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Effective Approach to Deal with Unwanted Employee Behavior - Term Paper Example

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These guidelines provide a framework for formulating strategies that can be applied in dealing with the problems caused by undesirable behaviors by the employees. Therefore, the guidelines take the managers through each step that can be used to ensure that the problems are fully rectified …
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Effective Approach to Deal with Unwanted Employee Behavior
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Performance Management
Effective Approach to Deal with Unwanted Employee Behavior
Unwanted employee behaviors should not be ignored by the managers, given that there is always a way to deal with the problems. Therefore, there is a need to understand that developing effective ways of dealing with the problem can add significant value to the company. However, there are instances where the managers deicide to ignore unwanted behaviors, thereby living by the rule hoping the behaviors will disappear. Nevertheless, a manager should understand that this is not a good strategy since it creates a chance for the problem to become progressive.
According to Javitch (1), the first step involves an intervention; whereby, there is a need to take action in response to the negative behavior portrayed by the employees. In fact, if the problem is not addressed in a timely manner there are high chances of escalation. On the other hand, as a manager it is wise to understand that an employee may have no idea that their behaviors are causing problems such as a negative reaction from others. In this case, these employees consider the negative reaction to being a form of frustration in their working place. In addition, there is a need to speak up in case there is a problem, and the manager has the responsibility of taking the necessary action to solve the problem. This involves taking responsibility of changing predicament by addressing an issue in the situation when there is no feedback projection. Moreover, this step requires gathering of information from the employees for discerning extent of the issue through personal evaluation of employee reaction towards different conditions.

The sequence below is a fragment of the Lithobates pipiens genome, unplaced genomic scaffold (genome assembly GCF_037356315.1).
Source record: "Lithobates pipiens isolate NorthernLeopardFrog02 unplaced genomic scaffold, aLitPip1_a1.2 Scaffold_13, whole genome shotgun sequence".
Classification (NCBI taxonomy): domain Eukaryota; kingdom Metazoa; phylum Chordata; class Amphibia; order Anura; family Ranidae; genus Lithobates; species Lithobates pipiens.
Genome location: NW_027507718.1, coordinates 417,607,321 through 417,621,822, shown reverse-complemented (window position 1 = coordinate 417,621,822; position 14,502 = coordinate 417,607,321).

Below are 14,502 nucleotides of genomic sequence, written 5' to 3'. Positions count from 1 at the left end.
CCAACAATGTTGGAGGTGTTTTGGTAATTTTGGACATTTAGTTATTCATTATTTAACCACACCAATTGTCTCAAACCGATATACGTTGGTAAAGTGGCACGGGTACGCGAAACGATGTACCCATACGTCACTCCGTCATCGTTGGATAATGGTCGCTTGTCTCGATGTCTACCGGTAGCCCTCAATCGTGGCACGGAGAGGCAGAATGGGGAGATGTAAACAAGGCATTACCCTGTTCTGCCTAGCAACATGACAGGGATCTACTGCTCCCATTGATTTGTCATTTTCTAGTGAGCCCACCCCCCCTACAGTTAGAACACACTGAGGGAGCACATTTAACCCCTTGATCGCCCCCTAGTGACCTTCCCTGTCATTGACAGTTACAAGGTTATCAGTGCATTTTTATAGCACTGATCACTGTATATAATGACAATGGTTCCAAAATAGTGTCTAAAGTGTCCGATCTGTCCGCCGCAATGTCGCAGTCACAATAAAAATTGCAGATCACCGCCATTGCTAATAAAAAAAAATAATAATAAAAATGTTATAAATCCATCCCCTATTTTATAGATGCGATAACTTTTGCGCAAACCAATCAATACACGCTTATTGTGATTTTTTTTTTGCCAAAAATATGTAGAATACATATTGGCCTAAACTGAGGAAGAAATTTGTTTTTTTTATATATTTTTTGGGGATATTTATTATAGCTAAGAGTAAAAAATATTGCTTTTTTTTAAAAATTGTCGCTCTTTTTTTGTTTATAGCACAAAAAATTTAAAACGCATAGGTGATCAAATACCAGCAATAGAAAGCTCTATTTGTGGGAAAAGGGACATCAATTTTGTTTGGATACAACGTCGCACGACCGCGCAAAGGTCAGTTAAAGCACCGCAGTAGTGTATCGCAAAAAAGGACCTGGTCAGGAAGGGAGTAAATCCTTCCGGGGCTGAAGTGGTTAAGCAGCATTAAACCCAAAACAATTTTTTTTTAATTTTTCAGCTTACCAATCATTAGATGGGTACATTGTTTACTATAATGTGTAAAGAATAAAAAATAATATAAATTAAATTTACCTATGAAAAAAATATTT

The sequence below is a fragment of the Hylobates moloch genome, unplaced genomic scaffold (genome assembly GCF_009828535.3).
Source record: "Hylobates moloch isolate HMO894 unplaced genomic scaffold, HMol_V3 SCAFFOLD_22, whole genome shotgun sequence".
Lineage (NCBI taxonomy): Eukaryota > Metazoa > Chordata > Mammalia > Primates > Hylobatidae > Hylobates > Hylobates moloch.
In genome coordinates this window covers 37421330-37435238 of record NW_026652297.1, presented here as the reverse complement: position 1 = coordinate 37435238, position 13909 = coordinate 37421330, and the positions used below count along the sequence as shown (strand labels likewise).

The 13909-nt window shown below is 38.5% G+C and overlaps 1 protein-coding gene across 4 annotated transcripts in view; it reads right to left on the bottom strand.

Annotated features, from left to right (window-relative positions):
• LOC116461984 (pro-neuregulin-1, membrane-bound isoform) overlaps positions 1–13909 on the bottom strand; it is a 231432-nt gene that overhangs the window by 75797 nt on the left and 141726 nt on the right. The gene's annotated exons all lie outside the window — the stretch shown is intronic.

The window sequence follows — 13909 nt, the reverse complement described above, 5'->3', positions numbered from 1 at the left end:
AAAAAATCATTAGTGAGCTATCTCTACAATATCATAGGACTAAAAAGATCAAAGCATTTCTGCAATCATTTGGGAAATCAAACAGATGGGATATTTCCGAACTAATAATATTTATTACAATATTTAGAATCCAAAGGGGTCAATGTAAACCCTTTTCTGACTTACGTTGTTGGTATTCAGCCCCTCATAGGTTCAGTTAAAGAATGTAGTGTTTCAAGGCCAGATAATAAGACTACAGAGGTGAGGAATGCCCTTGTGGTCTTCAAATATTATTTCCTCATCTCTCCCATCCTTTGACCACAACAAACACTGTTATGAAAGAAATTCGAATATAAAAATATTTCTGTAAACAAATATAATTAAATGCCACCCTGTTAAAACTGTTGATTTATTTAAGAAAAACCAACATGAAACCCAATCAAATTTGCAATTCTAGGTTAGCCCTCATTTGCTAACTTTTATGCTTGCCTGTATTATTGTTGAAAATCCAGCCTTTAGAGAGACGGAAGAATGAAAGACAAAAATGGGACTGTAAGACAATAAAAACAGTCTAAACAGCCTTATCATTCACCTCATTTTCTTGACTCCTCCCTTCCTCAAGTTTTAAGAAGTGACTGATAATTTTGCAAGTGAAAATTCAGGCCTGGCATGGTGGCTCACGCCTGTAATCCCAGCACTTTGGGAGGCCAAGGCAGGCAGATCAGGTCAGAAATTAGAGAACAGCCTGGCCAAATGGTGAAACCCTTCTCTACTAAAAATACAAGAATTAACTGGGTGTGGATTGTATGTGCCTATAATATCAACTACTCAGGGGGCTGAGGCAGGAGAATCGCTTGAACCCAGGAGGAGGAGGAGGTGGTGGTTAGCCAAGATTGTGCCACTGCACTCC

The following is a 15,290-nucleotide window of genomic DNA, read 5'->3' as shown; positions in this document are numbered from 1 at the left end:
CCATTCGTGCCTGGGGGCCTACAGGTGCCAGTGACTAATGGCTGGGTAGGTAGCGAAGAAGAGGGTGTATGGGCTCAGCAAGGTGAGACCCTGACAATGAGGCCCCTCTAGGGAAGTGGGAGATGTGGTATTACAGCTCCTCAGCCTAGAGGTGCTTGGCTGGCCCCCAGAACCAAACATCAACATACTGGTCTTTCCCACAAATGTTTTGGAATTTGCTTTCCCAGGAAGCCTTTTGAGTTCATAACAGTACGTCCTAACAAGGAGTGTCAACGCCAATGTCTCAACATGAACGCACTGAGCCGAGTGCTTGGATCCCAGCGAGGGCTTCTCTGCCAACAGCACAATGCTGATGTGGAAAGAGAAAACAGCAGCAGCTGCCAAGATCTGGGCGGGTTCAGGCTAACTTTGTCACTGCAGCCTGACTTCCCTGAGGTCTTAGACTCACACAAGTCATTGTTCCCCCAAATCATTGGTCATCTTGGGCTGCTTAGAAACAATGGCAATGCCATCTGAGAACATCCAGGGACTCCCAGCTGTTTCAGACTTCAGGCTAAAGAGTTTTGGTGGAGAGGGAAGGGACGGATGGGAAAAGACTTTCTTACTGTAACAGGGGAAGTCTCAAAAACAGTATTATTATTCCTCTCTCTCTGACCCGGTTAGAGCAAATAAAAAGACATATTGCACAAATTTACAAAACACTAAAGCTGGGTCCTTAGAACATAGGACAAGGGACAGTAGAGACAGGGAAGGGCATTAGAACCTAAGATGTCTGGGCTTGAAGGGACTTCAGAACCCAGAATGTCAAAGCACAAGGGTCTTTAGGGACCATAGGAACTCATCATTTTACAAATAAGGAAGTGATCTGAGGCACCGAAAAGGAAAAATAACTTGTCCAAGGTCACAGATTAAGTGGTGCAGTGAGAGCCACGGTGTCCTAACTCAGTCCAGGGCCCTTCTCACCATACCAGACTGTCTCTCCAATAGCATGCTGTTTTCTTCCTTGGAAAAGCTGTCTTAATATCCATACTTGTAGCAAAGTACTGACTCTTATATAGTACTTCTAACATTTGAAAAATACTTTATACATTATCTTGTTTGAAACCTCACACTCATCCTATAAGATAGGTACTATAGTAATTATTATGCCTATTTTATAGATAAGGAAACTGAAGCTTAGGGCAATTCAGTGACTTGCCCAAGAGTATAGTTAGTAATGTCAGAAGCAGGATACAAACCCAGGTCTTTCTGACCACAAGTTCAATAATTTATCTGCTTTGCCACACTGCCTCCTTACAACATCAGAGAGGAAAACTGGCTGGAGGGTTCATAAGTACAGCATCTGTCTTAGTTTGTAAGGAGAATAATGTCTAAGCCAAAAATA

The next step involves a personal research on problem, whereby a manager should gather relevant information through an interview in the conference rooms or offices. When information is gathered through a research, a manager can be able to address the issue effectively. At this stage, the manager seeks to understand whether the employees are fully aware of the problems, and through this way, a manager can determine whether the employees are aware of their unwanted behaviors. Moreover, in case the employee is not aware of their unacceptable behaviors, the manager gets the chance to describe the problem caused by the employee behavior to them. However, this step may involve disagreements, interruptions as the employees try to deny the issue; thus, the manager should use good examples to describe the unwanted behavior. On the other hand, the employee should also be given a chance to respond to allegations made against them and the manager should facilitate intellectual acceptance of the problem existence.
The final step involves correcting the problem that has been identified whereby the employee is made to understand the negative implications of their behaviors, to themselves and others. At this stage, the manager coaches the employees on the way to display acceptable behaviors in the organization. The manager urges the employees to practice and try new behaviors that are positive, and the manager conducts an evaluation of the employee performance, thereby proving feedback to them.
Value in the Guidance
These guidelines provide a framework of formulating strategies that can be applied in dealing with the problems caused by undesirable behaviors by the employees. Therefore, the guidelines take the managers through each step that can be used to ensure that the problems are fully rectified in the organization.
Works Cited
Javitch David. “5 Steps to Deal with Difficult Employees”. Entrepreneur. June 1, 2009. Available online from: http://www.entrepreneur.com/article/201950 [Accessed on Jan 29 2013]  Read More
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